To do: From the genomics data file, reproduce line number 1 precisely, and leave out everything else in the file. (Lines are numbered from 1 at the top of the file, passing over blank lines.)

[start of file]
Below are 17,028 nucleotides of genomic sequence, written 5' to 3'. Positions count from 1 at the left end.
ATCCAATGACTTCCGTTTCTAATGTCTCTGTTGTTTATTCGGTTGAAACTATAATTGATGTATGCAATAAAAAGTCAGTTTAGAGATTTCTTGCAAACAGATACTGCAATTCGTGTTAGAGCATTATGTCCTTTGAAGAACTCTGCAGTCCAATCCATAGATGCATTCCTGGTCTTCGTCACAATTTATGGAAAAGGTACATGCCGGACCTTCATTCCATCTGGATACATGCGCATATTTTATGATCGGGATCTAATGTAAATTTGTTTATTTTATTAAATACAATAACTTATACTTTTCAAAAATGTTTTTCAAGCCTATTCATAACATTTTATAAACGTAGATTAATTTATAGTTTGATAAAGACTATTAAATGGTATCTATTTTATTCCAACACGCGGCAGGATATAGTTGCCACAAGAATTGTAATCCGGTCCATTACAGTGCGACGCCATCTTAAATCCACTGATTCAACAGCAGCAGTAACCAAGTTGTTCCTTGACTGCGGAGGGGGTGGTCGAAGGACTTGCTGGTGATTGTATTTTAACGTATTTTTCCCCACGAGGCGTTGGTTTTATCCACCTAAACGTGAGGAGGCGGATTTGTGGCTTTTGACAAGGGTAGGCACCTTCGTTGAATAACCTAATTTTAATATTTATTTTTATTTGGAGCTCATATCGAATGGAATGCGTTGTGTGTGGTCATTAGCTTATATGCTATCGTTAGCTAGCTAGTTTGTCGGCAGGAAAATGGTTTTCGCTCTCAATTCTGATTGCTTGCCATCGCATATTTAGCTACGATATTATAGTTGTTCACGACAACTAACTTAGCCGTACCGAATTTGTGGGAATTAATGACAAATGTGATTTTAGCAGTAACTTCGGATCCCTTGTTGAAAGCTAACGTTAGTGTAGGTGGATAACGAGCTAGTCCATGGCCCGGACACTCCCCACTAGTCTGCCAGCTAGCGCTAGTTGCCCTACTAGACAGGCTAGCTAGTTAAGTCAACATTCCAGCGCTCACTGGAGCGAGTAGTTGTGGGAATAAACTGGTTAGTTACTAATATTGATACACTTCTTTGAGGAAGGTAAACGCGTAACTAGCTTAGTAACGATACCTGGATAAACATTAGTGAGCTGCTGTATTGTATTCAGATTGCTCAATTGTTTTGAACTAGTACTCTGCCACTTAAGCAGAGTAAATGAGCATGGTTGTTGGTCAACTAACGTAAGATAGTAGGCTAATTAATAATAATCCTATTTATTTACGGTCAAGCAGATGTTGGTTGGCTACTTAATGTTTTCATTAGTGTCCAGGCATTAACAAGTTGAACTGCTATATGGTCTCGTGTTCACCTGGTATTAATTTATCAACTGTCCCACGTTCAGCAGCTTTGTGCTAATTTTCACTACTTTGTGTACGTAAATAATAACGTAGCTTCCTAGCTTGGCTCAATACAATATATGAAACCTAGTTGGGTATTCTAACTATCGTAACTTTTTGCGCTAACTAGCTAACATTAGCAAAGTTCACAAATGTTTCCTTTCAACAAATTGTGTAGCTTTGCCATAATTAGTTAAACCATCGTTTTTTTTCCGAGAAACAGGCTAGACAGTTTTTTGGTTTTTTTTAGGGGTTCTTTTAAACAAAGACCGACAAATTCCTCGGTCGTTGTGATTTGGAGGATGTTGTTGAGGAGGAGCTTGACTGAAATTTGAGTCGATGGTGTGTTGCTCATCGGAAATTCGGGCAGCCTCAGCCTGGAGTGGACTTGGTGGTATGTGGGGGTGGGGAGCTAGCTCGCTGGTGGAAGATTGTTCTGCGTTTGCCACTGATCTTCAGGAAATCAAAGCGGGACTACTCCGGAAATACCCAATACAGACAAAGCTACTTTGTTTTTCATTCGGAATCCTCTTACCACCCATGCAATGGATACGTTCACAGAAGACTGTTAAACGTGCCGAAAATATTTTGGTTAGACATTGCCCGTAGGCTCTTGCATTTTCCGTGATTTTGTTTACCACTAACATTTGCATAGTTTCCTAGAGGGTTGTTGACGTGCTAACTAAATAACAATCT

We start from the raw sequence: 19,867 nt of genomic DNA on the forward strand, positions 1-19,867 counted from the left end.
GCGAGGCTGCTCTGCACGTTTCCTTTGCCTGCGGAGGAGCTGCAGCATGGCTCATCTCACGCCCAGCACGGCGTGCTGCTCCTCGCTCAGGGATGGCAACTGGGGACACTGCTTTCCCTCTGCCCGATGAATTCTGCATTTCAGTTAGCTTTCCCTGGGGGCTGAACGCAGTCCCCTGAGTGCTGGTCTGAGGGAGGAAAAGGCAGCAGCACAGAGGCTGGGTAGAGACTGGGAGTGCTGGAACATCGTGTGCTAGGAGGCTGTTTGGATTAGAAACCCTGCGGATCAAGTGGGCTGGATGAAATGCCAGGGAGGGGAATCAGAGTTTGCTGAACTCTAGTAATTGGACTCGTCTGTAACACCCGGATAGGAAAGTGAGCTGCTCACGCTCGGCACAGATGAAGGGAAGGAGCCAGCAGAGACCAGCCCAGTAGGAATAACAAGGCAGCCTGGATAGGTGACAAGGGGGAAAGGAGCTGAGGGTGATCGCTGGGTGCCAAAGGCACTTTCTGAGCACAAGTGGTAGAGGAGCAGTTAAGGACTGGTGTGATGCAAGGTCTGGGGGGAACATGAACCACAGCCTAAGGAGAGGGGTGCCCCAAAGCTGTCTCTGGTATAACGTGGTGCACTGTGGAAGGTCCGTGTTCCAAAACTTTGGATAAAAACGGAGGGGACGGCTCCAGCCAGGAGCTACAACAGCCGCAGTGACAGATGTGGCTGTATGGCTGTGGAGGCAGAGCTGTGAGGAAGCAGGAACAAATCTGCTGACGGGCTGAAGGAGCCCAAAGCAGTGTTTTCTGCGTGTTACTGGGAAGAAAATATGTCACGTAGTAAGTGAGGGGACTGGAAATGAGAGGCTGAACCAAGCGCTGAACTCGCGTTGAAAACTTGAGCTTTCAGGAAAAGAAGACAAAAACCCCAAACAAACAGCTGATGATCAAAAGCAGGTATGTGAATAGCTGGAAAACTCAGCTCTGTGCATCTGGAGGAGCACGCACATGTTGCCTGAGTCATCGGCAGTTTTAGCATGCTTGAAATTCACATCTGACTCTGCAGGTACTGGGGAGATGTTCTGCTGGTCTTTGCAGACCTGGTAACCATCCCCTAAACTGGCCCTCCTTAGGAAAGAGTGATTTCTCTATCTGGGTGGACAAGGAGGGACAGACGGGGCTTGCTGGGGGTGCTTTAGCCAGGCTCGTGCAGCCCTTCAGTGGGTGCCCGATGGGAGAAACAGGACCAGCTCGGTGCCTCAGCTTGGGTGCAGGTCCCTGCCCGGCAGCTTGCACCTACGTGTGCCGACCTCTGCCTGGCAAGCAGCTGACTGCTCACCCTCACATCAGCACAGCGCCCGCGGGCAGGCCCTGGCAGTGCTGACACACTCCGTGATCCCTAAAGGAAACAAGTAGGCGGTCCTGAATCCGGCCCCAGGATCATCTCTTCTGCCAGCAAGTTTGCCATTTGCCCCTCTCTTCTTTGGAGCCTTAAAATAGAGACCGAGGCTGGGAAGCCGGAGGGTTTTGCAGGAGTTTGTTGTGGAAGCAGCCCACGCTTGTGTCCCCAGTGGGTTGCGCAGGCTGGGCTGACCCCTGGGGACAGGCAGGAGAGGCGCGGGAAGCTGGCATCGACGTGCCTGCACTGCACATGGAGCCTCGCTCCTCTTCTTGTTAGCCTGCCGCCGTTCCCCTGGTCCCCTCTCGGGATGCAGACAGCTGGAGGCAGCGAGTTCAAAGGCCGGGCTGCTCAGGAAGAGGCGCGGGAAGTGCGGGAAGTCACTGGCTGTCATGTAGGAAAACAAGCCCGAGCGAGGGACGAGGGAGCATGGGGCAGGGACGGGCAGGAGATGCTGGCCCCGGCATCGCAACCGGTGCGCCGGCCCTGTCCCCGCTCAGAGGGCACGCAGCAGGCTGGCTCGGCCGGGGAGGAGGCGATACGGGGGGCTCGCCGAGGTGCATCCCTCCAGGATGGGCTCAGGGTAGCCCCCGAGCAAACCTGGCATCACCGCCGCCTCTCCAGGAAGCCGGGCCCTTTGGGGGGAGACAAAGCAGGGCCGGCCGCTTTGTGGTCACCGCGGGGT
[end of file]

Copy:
Below are 17,028 nucleotides of genomic sequence, written 5' to 3'. Positions count from 1 at the left end.